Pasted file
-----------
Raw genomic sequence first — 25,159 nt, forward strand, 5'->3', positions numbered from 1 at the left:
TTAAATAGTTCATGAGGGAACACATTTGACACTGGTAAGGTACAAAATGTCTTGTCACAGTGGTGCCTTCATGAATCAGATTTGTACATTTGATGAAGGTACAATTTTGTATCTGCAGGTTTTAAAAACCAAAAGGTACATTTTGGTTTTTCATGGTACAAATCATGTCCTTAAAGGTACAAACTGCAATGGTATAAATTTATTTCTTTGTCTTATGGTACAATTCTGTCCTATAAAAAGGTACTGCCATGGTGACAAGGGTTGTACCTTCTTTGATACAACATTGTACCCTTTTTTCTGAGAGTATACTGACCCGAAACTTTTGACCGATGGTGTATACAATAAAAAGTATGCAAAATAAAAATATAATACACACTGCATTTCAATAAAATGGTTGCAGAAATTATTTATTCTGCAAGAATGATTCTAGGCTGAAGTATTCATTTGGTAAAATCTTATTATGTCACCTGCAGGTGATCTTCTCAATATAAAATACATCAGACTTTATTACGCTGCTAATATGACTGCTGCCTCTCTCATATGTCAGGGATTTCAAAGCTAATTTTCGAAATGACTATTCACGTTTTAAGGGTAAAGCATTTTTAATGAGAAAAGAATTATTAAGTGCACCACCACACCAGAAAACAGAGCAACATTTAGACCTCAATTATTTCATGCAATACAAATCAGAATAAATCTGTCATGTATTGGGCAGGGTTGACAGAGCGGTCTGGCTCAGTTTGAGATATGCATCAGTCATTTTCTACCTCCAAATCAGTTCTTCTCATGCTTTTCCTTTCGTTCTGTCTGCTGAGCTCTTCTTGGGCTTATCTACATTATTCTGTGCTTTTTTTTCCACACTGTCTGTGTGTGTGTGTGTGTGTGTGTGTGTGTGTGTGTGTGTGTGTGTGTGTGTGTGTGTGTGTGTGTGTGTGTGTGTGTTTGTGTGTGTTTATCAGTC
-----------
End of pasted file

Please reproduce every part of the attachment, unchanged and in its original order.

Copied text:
Raw genomic sequence first — 25,159 nt, forward strand, 5'->3', positions numbered from 1 at the left:
TTAAATAGTTCATGAGGGAACACATTTGACACTGGTAAGGTACAAAATGTCTTGTCACAGTGGTGCCTTCATGAATCAGATTTGTACATTTGATGAAGGTACAATTTTGTATCTGCAGGTTTTAAAAACCAAAAGGTACATTTTGGTTTTTCATGGTACAAATCATGTCCTTAAAGGTACAAACTGCAATGGTATAAATTTATTTCTTTGTCTTATGGTACAATTCTGTCCTATAAAAAGGTACTGCCATGGTGACAAGGGTTGTACCTTCTTTGATACAACATTGTACCCTTTTTTCTGAGAGTATACTGACCCGAAACTTTTGACCGATGGTGTATACAATAAAAAGTATGCAAAATAAAAATATAATACACACTGCATTTCAATAAAATGGTTGCAGAAATTATTTATTCTGCAAGAATGATTCTAGGCTGAAGTATTCATTTGGTAAAATCTTATTATGTCACCTGCAGGTGATCTTCTCAATATAAAATACATCAGACTTTATTACGCTGCTAATATGACTGCTGCCTCTCTCATATGTCAGGGATTTCAAAGCTAATTTTCGAAATGACTATTCACGTTTTAAGGGTAAAGCATTTTTAATGAGAAAAGAATTATTAAGTGCACCACCACACCAGAAAACAGAGCAACATTTAGACCTCAATTATTTCATGCAATACAAATCAGAATAAATCTGTCATGTATTGGGCAGGGTTGACAGAGCGGTCTGGCTCAGTTTGAGATATGCATCAGTCATTTTCTACCTCCAAATCAGTTCTTCTCATGCTTTTCCTTTCGTTCTGTCTGCTGAGCTCTTCTTGGGCTTATCTACATTATTCTGTGCTTTTTTTTCCACACTGTCTGTGTGTGTGTGTGTGTGTGTGTGTGTGTGTGTGTGTGTGTGTGTGTGTGTGTGTGTGTGTGTGTGTGTGTGTGTGTTTGTGTGTGTTTATCAGTC